Ten Super Foods
BY: T. Franklin Murphy | February 2013
Healthy diets are more than cutting calories. We need nutrient rich food to feed our cells. Healthy consumption is the foundation of well-being, impacting our minds, moods, and relationships.
The world is full of heart healthy, disease fighting, digestive aiding superfoods. The supermarket shelves are stacked with poor choices; choose wisely and live long. Adding a few low calorie, nutrient rich foods while simultaneously removing calorie heavy, nutrient lacking choices can transform health. This list is not exhaustive nor should it replace personalized direction from a physician or dietician.
Broccoli routinely is listed on superfood lists. Broccoli is available year around, simple to cook and a rich source of vitamins. It is jammed pack with vitamin A (beta-carotene), vitamin C and vitamin K. Broccoli has plenty of fiber to keep you feeling full longer. Broccoli also is loaded with disease fighting phytochemicals.
Salmon has high contents of omega-3 fatty acid. Omega -3 fatty acids encourage better heart heath. Salmon is low in calories, high in protein, a good source of iron, and low in saturated fats. Salmon also provides vitamin D and selenium for healthy hair, skin, nails and bones. A few other nutrient dense fish include herring, sardines and mackerel.
Low or non-fat plain yogurt offers a variety of healthy benefits. Yogurt has a healthy source of protein, calcium, vitamin B-2, vitamin B-12, magnesium and potassium. It is often enriched with probiotics (friendly bacteria) for a healthy gut. Several studies suggest that yogurt may help with certain gastrointestinal conditions such as: Lactose intolerance, constipation, colon cancer, and inflammatory bowel disease.
Beans are an anti-aging, disease fighting superhero. Beans provide high amounts of vegetable protein and fiber to keep you feeling full longer. Beans can stabilize blood sugar levels which in turn can stabilize mood swings. Beans are also packed in phytochemicals which offer disease preventive benefits. They are low in fat and high in complex carbohydrates. Beans are beneficial in anti-diabetes diets. They rank low on the glycemic scale.
Nuts have a healthy mix of protein, fiber, and unsaturated fat. They have been shown to lower total LDL cholesterol levels. Nuts also are a healthy source of omega-3s. Because of the higher calorie content, portion control is advisable.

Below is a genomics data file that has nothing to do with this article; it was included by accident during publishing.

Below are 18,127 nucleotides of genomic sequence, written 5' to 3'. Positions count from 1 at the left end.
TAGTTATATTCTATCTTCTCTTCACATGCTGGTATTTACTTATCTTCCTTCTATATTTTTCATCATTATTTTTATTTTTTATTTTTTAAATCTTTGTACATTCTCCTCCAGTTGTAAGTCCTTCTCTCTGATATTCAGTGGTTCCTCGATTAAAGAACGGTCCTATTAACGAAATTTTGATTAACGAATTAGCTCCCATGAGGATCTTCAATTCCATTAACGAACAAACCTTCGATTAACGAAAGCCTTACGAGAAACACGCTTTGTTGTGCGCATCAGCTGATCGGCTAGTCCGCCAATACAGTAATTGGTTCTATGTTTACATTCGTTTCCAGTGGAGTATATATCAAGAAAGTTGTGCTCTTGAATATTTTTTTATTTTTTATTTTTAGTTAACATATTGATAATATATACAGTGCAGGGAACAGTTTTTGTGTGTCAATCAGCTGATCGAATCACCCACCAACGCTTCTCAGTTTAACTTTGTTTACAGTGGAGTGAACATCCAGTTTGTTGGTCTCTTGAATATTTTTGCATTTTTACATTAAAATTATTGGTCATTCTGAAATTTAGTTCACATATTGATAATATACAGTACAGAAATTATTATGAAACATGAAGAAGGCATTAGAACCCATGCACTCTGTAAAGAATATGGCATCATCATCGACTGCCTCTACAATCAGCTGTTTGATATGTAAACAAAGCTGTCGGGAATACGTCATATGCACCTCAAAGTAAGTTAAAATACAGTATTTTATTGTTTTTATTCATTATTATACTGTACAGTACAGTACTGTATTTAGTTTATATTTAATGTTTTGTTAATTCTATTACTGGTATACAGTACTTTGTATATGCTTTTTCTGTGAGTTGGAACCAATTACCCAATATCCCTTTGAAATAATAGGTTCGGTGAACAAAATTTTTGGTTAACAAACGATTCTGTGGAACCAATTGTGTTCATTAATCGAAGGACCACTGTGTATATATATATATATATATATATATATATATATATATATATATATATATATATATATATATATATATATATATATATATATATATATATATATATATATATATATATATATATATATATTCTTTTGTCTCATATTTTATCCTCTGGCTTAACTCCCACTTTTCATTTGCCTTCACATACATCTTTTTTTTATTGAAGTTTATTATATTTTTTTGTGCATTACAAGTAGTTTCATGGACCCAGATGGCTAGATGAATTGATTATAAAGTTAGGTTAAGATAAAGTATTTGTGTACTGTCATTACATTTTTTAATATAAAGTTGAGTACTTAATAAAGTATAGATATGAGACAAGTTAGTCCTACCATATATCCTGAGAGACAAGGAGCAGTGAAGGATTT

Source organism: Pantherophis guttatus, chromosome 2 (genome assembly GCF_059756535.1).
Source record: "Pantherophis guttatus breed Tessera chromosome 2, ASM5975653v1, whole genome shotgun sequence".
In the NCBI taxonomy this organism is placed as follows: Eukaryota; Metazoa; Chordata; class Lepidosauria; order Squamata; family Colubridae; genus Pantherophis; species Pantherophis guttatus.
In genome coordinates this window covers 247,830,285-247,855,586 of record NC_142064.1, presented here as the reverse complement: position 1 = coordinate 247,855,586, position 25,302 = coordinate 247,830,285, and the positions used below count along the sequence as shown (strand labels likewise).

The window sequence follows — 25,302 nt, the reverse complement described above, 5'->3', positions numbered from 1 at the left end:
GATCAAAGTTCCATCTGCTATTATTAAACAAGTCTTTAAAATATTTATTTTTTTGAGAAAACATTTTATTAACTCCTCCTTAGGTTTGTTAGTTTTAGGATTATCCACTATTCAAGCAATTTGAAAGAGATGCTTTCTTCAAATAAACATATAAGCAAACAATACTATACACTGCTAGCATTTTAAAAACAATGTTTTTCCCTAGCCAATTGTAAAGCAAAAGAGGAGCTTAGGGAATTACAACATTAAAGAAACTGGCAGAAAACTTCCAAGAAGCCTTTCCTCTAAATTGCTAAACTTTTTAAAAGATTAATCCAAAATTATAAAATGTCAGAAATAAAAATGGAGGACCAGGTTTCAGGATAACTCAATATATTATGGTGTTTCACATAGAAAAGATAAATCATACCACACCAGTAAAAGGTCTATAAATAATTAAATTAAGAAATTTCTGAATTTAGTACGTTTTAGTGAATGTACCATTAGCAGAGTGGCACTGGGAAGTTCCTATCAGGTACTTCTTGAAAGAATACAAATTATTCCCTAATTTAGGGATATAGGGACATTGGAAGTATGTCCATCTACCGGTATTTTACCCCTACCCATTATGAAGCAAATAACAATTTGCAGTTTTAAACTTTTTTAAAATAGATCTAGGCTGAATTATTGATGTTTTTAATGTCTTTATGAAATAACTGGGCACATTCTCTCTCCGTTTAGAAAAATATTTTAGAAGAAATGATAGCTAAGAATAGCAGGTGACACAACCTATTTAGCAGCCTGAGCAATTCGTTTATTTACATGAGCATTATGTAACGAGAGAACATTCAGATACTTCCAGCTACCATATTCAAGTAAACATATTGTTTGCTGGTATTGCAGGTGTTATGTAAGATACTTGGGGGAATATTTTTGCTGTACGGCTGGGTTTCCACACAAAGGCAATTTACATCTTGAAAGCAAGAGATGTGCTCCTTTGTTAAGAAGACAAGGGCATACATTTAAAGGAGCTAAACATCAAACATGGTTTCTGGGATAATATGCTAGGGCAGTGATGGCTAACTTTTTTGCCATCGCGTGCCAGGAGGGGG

Berries pack a lot into a sweet little package. Berries are a great source of antioxidants, phytonutrients and fiber. They help control blood sugar levels. Berries are simple to add to a diet. They can be added to salads, yogurt, and oatmeal. Berries are a staple for many heart healthy smoothies. Blueberries, acai berries, and cranberries top the list.
This odd little grain is now available in most supermarkets. It competes with the healthiest whole grains. It is quick to cook, high in protein, fiber and a natural source of iron. It is also packed full of zinc, vitamin E, and selenium to control weight and lower your risk of heart disease and diabetes. Other healthy options for whole grain are barley, oats, buckwheat, wild rice and millet.
Try swapping your regular baked potato for a sweet potato. The sweet potato is in the dark orange vegetable family. It provides a large dose of vitamin A, while also being loaded with vitamin C, calcium, and potassium. The natural sweetness provides enough flavor that it is easy to cut back on the fatty toppings. Sweet potatoes are also rich in beta carotenes and heart healthy antioxidants. Other healthy vegetables in this family of food include pumpkin, carrots, butternut squash, and orange bell peppers.
During the cholesterol bashing era, eggs got a bad rap. Studies show that people who eat eggs for breakfast, typically eat less calories throughout the day. The yolk of the egg contains the bulk of the nutrients. Besides high quality protein and egg also contains calcium and magnesium and vitamins A,D,E, and B12. Studies show that an egg a day does not change your cholesterol levels.
Spinach is loaded with tons of nutrients in a low calorie package—Antioxidants, iron, vitamin K. Dark leafy greens are important for skin, hair and bone health. Spinach is also a great source of dietary potassium, magnesium, phosphorus and thiamine. Studies indicate eating spinach improves blood glucose control in diabetics, lowers the risk of cancer, lowers blood pressure, improves bone health, and lowers the risk of developing asthma. Spinach can be thrown into a smoothie, added to omelets or used as a base for a heart healthy salad.
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